Your Quilt Show Booth

by Charlotte Colmon

I recently received the following question about making the most of your booth space at a craft or quilt show:

Hi, Chuck.

I really have enjoyed all your articles. They have been very helpful. I am new to the whole craft scene having just recently begun to sell my quilts, etc.

I have participated in a couple of arts and crafts fairs but am very unhappy with my booth. Can you give me any suggestions on how to display my quilts — both baby quilts and regular quilts — in an attractive, eye-catching manner?

I will really appreciate any information you can provide.

Thank you.

– Mary V.

Hello Mary,

I’m sorry for the delayed response. I have been very busy, and for some reason, I had set your email aside but never answered it. I apologize.

Congratulations on starting your quilting business. And a craft show or quilt show is a great place to learn what types of products are selling while (hopefully) making some money for your market research.

We’ve all been to shows where someone will just have a table set up with their wares displayed on top. If they are feeling really creative, they might put a table cloth over the table and perhaps have a little easel-back sign propped up on the the side.

But, you’re looking for more, and I applaud your desire to bring your booth to the next level. And, you can definitely do quite a bit with very little effort and money.

First off, take a stroll around the next show you attend. Look at all the booths and take notes on what you like (and dislike) about different booths. Are there any displays that catch your eye and make you want to step in a bit closer? Is there anything that people are doing in their booths to attract attention (is there a demonstration going on, or perhaps a video on a TV monitor?)?

Next, figure out what it is about you and your quilts that makes you unique. Is there something about your quilts that make you stand out? If so, accentuate this aspect of your quilting. In addition, is there some way that you can talk about the care that you put into your quilts – types of fabric, designs, etc. – that you can turn into a story? Stories sell, and even if what you do is very much like what everyone else does, nobody really takes the time to explain these techniques to potential customers. If you do, you’ll have an extra edge.

If you are artistic, come up with a logo for your business and incorporate this into some signage for your booth. You can go to Kinko’s and get some signs made that can help attract attention. These signs should match each other, and should match the labels you put on your quilts (you’ll want some unique labels to increase the perceived value), your business cards, and any literature you develop to sell your quilts (think story again).

Finally, you can have some inexpensive quilt stands made for your booth. Find someone who has some woodworking talent and have them come up with something that is attractive, but portable (so you can put them in your car after the show). In addition, if you just have a tabletop, you can drape a cloth over the table, but use some milk cartons to create tiers. This will allow you to display more items, and make it visually attractive (you’re breaking up the sight lines so it’s not too boring).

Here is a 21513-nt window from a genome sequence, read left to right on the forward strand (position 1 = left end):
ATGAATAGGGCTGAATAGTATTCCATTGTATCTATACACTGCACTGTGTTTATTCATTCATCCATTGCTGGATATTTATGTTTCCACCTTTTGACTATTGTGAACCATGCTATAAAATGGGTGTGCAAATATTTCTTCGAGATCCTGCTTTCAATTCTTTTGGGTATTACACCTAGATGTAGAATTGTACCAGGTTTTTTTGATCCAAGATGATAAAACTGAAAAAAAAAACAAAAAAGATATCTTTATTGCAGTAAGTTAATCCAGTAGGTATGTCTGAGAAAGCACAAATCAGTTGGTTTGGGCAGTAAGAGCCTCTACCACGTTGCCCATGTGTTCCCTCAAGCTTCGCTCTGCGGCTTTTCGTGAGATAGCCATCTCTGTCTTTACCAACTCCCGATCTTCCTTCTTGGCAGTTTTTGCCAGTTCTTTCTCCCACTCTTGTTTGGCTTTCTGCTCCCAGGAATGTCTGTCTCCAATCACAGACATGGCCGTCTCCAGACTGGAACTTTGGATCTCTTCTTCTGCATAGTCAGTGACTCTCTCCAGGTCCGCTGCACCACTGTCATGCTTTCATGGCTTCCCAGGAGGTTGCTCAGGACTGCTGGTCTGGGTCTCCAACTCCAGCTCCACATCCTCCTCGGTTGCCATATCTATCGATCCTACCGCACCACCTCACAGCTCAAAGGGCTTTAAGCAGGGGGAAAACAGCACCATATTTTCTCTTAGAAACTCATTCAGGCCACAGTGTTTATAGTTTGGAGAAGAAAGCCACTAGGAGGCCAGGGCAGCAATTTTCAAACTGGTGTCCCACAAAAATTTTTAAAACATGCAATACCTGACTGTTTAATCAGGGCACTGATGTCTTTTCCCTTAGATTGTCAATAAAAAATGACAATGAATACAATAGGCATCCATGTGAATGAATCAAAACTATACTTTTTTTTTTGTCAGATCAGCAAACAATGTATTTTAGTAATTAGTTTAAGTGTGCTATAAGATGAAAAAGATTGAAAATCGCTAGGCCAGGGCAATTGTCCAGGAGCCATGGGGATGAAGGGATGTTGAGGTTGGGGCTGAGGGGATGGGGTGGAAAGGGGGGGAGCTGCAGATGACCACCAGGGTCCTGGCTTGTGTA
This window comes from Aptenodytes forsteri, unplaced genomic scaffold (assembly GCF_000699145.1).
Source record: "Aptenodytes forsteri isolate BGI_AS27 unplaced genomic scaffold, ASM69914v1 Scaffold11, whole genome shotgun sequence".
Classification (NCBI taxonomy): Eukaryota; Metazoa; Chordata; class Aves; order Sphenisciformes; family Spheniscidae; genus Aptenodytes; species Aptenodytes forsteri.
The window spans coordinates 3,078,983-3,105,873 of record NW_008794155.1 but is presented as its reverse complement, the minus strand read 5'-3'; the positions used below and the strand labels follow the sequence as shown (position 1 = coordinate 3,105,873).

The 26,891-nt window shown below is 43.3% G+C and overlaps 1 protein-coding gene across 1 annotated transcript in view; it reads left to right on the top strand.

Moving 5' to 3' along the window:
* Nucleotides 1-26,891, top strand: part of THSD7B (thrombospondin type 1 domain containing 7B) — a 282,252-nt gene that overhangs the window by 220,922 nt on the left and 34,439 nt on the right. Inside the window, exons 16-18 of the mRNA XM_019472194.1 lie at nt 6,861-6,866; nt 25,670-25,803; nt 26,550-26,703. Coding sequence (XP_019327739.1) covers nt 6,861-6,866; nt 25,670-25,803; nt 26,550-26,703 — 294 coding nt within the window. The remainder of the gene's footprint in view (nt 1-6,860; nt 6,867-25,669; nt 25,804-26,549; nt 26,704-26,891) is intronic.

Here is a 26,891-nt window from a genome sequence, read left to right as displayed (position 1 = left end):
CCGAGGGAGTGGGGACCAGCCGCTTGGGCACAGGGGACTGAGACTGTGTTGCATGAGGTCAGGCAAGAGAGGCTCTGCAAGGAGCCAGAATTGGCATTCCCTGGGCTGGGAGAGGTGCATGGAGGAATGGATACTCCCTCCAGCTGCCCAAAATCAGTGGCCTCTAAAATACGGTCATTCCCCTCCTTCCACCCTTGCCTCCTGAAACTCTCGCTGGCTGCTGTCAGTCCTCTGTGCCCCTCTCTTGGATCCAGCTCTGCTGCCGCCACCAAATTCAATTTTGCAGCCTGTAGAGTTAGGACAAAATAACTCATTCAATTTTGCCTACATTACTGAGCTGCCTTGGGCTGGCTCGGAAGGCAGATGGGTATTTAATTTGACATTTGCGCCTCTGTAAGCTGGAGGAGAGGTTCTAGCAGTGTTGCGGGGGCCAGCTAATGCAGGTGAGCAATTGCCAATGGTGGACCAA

And finally, think about what you wear in the booth, and your behavior. Are you well dressed? Do you have helpers, and if so, are you wearing matching outfits (one way to go would be polo shirts or aprons with your logo embroidered on the chest).

Make sure that you are always attentive and that your body language is inviting. Be ready to answer questions, and make sure that the booth visitors walk away with your business card and some literature. This could drive additional sales later.

Think of your booth as a Broadway play, and you are the director. You want to make sure the stage is set and you’re ready for the opening curtain.

Good luck!

Chuck Smith

Related posts:

  1. Craft Fairs and Quilt Trade Shows: Making the Most of Your Booth
  2. Quilt Pricing
  3. Revisiting the Quilt Pricing Model
  4. Quilt Show Tips – Displaying Your Quilts
  5. Quilt Prices Are Too Low!

{ 3 comments… read them below or add one }

Arlene Herrera February 21, 2008 at 12:29 pm

I did a craft fair not too long ago. I used pvc (white) I made it 6ft high and 4ft wide and 6ft long. You can change the dimensions. Just elbows and T’s and PVC I used 1 1/2 round bought drapery hangers with clips at the ends and hung my quilts. I had several different sizes and I managed 14 quilts. One other suggestions is place pieces of foam tubing thats the foam that wraps around pipes and cut off sections. Place the drapery hanger and then foam inbetween so the hangers don’t move. I hope this answers the questions. By the way it costs about $80

Michelle February 22, 2008 at 7:20 am

What a great question by Mary. I had been wondering about the same issue. I really enjoyed this post and found it to be very helpful. Thanks for sharing Chuck.

Bridgette Stein March 15, 2010 at 8:27 am

OH my lord!!! I have been searching all over for booth and trade show equipment and ideas for displaying my quilts better! I’m so glad I ran accross your articles!! I’ve noticed that most customers don’t want to come into my booth and pick up and unfold my quilts which are mostly lap size. I encourage them to but they are very hesitant. I’ve been searching for a way to effectively hang them up all the way around the booth where more customers can stroll through them when they walk by! Thanks for the ideas!

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